How Do Electrically Controlled Engine Mounts Work?by Richard Rowe
Simplicity and evolution are typically exclusive concepts; when something evolves to do something better, it rarely gets simpler in the process. Such is the case with electronic or adjustable motor mounts, which offer a whole new level of comfort, versatility and performance compared to any static mount. It might be one more expensive part to break, but the electronic motor mount does work quite well while it works.
All engines emit a certain amount of vibration; motor mounts serve as a sort of buffer to isolate engine vibration from the chassis. Yes, you could just bolt the engine to the chassis using metal plates (as is often the case in professional racing), but the resultant vibrations would prove more than annoying over the long run. Constant high-frequencies snaking through the chassis can loosen bolts and body panels, damage electrical connections (including the engine's control computer) and shred weatherstripping around doors and trunk lids.
Hard vs. Soft
Motor mounts have traditionally been made of hard rubber in a sandwich-like construction. One of the mount's metal plates bolts to the engine, the other bolts to the chassis and a layer of rubber separates them. This rubber will keep engine vibrations out of the chassis, but they'll also allow the engine to expend some of its energy rocking back and forth instead of accelerating the car. As mentioned above, some performance enthusiasts and racers will replace these rubber mounts with solid mounts made of metal or polyurethane; such motor mounts can significantly sharpen throttle response, but do so at the expense of driver comfort and (to some extent) chassis longevity. On a unit-body car, solid motor mounts can help to drastically increase chassis stiffness and handling precision by making the engine a fully structural member of the chassis.
Hydraulic Adjustable Mounts
Liquid-filled (or, more accurately, silicone-filled) motor mounts have been around for decades, and offer a whole new level of vibration control compared to solid motor mounts. These motor mounts are functionally identical to shock absorbers. They utilize two liquid-filled chambers separated by a membrane with two holes in it. One of the holes is small and the other is very large. Under acceleration, a valve keeps the large hole shut, forcing fluid to flow from one chamber to the other through the small hole. The small hole restricts flow, which makes the mount stiffer. At low rpm and under certain other conditions, the large-hole valve opens and allows fluid to flow more easily, thus making the mount softer.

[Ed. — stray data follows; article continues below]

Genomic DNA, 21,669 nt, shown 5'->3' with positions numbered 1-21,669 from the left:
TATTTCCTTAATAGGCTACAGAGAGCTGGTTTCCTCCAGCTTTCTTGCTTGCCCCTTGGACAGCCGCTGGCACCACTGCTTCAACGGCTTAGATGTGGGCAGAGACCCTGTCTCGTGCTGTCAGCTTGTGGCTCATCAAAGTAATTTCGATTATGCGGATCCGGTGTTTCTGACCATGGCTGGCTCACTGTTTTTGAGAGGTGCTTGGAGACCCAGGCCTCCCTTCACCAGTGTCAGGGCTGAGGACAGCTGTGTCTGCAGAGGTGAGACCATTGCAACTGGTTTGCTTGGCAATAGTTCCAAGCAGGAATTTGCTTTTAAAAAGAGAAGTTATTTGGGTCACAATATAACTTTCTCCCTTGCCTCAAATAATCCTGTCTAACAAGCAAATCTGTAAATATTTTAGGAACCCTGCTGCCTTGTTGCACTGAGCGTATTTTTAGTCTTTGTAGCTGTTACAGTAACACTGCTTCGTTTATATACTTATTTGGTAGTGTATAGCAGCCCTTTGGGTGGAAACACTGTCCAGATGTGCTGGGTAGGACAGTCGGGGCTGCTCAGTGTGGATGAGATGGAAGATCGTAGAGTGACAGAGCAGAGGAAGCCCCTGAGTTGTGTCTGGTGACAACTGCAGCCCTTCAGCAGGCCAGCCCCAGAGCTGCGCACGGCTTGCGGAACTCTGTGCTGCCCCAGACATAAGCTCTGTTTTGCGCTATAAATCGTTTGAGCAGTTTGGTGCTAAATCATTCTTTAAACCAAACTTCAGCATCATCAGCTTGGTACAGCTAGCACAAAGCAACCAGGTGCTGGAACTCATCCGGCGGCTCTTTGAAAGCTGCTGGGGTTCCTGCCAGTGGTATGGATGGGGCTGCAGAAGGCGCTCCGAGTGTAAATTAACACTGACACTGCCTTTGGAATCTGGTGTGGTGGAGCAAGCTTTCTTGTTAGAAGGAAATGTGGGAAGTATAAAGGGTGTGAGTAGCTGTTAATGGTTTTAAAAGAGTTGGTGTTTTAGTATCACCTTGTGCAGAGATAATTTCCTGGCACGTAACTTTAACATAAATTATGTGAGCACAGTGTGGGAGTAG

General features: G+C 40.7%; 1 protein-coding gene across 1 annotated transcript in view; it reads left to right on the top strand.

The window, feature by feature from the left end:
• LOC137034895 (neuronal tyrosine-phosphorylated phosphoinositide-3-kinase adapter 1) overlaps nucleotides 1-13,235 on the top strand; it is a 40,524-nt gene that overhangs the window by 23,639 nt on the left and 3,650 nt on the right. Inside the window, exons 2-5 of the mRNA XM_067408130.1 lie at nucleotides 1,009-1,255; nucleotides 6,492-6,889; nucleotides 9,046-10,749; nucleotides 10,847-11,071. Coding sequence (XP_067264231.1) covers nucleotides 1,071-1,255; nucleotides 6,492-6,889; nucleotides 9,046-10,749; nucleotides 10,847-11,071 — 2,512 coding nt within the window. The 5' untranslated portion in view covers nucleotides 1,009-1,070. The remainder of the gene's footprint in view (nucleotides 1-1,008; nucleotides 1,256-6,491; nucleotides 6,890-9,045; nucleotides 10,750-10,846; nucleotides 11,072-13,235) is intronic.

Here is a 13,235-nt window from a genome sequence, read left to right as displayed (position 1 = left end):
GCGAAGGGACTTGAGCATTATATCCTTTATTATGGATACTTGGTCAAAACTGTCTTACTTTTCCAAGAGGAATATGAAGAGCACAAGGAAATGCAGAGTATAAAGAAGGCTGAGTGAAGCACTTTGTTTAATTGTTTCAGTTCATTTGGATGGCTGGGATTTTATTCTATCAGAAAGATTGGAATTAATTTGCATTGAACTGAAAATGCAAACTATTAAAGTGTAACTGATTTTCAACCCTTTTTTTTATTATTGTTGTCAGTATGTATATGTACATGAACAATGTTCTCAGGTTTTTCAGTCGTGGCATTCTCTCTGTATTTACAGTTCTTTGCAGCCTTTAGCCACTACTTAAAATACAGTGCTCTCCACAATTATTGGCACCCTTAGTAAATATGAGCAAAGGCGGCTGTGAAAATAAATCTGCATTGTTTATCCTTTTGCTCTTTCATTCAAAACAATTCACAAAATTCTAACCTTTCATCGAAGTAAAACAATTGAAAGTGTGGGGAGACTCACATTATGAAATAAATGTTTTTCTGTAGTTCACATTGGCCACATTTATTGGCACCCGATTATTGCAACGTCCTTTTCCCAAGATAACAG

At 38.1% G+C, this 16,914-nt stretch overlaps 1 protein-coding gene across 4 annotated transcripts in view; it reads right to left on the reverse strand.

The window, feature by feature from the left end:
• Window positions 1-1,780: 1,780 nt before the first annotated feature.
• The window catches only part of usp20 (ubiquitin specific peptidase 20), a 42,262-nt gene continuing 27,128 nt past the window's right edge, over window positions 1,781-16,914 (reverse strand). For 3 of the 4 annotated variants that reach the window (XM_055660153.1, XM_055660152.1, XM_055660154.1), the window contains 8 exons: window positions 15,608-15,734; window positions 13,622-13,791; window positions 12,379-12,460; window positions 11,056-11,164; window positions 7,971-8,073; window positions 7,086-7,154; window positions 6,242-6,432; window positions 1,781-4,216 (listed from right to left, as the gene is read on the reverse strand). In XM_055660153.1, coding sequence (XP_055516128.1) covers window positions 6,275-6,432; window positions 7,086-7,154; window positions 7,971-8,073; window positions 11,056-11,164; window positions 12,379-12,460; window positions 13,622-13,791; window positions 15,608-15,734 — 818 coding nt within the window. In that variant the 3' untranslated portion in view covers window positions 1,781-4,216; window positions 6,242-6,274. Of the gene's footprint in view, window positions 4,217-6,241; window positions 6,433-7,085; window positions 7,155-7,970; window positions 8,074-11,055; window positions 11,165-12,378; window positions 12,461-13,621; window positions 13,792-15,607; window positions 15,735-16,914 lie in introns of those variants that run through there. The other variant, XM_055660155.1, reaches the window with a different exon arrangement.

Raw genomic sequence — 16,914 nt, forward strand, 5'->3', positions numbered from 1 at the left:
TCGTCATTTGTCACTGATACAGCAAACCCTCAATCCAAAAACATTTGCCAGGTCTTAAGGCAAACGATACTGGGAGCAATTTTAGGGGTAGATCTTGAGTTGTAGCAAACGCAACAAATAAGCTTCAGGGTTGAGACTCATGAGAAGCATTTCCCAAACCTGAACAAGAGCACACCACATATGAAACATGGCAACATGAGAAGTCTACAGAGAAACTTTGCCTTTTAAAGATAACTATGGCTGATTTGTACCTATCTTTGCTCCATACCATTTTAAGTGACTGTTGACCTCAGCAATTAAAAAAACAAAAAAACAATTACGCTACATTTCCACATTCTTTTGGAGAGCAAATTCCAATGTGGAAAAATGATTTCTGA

The simplest way to control such an arrangement is to connect the mount's valve to a vacuum diaphragm. Engine vacuum is high under idle and cruise conditions, but drops when you nail the gas. Engine vacuum pulls the big orifice's valve open to soften the mount, and a lack of vacuum shuts it. Many modern cars utilizing adjustable mounts use some sort of computer control to either modulate vacuum or to control the valve directly with an electronic servo. The computer may opt to leave the mounts permanently soft if it detects an engine misfire, or to leave them hard if the car is in a driver-selectable "sport" setting.
Non-hydraulic adjustable mounts use a mechanical system to stiffen the mount. Mechanical systems rely on an eccentric ("cam lobe") inside the mount; this mount can turn either toward the engine or away from it, taking up space inside the mount and reducing its damping effect. Magnetorehological (MR) mounts -- found on some high-end sports cars like the Porsche GT2 -- use a metal-impregnated fluid to control mount stiffness. When subjected to an electromagnetic field, this fluid immediately thickens and increases the mount's firmness. An MR mount or shock absorber can respond to changes in demand within milliseconds, far faster than any vacuum, hydraulic or mechanical system. The computer can even use input from the throttle position sensor to solidify the mounts before the engine has a chance to compress them, which is something that no other system can do.
- "Chassis Engineering"; Herb Adams; 1992
- "Race Car Vehicle Dynamics"; William F. Milliken; 1995
- Race Car Engineering and Mechanics"; Paul Van Valkenburgh; 2001
- SAE Vehicle Engineering: Porsche Adopts Magnetorheological Engine Mounts for New 911 Turbo
Richard Rowe has been writing professionally since 2007, specializing in automotive topics. He has worked as a tractor-trailer driver and mechanic, a rigger at a fire engine factory and as a race-car driver and builder. Rowe studied engineering, philosophy and American literature at Central Florida Community College.